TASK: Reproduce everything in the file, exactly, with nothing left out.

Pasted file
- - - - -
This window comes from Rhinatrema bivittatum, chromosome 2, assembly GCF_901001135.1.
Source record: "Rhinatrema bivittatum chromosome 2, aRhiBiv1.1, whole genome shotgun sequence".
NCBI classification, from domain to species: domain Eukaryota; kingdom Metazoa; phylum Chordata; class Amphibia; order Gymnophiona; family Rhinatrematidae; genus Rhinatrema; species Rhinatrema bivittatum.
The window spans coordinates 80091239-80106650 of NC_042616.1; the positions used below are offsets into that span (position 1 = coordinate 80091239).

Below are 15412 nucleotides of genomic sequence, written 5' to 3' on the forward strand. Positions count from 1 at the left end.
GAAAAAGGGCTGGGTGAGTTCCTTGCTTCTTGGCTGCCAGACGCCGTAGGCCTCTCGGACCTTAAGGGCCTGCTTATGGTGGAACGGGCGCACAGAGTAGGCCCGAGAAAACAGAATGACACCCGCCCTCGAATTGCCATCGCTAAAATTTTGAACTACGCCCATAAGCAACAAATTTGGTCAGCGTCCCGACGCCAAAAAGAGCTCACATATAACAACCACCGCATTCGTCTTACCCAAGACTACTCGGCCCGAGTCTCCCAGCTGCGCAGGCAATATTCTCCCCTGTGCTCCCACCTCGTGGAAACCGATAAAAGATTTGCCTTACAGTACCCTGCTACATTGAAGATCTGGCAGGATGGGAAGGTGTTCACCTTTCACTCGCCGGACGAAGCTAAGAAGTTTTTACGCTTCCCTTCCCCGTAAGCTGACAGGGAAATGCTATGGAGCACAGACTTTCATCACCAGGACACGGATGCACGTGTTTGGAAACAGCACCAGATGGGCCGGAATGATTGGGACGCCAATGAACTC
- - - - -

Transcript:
This window comes from Rhinatrema bivittatum, chromosome 2, assembly GCF_901001135.1.
Source record: "Rhinatrema bivittatum chromosome 2, aRhiBiv1.1, whole genome shotgun sequence".
NCBI classification, from domain to species: domain Eukaryota; kingdom Metazoa; phylum Chordata; class Amphibia; order Gymnophiona; family Rhinatrematidae; genus Rhinatrema; species Rhinatrema bivittatum.
The window spans coordinates 80091239-80106650 of NC_042616.1; the positions used below are offsets into that span (position 1 = coordinate 80091239).

Below are 15412 nucleotides of genomic sequence, written 5' to 3' on the forward strand. Positions count from 1 at the left end.
GAAAAAGGGCTGGGTGAGTTCCTTGCTTCTTGGCTGCCAGACGCCGTAGGCCTCTCGGACCTTAAGGGCCTGCTTATGGTGGAACGGGCGCACAGAGTAGGCCCGAGAAAACAGAATGACACCCGCCCTCGAATTGCCATCGCTAAAATTTTGAACTACGCCCATAAGCAACAAATTTGGTCAGCGTCCCGACGCCAAAAAGAGCTCACATATAACAACCACCGCATTCGTCTTACCCAAGACTACTCGGCCCGAGTCTCCCAGCTGCGCAGGCAATATTCTCCCCTGTGCTCCCACCTCGTGGAAACCGATAAAAGATTTGCCTTACAGTACCCTGCTACATTGAAGATCTGGCAGGATGGGAAGGTGTTCACCTTTCACTCGCCGGACGAAGCTAAGAAGTTTTTACGCTTCCCTTCCCCGTAAGCTGACAGGGAAATGCTATGGAGCACAGACTTTCATCACCAGGACACGGATGCACGTGTTTGGAAACAGCACCAGATGGGCCGGAATGATTGGGACGCCAATGAACTC